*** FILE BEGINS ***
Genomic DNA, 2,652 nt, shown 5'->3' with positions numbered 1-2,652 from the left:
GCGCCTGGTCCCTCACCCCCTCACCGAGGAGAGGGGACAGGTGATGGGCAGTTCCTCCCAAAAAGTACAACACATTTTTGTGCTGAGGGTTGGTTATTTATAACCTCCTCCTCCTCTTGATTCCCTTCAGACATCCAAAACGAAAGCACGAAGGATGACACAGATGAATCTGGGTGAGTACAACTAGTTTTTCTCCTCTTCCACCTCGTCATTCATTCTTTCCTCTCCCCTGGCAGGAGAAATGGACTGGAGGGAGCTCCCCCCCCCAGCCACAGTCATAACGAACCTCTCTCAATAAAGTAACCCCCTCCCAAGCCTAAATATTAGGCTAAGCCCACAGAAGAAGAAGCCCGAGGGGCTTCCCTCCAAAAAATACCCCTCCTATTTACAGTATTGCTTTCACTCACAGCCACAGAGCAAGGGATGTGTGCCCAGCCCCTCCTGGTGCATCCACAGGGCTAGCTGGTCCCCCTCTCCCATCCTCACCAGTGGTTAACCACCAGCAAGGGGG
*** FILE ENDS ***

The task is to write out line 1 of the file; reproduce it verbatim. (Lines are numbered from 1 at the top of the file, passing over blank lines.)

Genomic DNA, 2,652 nt, shown 5'->3' with positions numbered 1-2,652 from the left: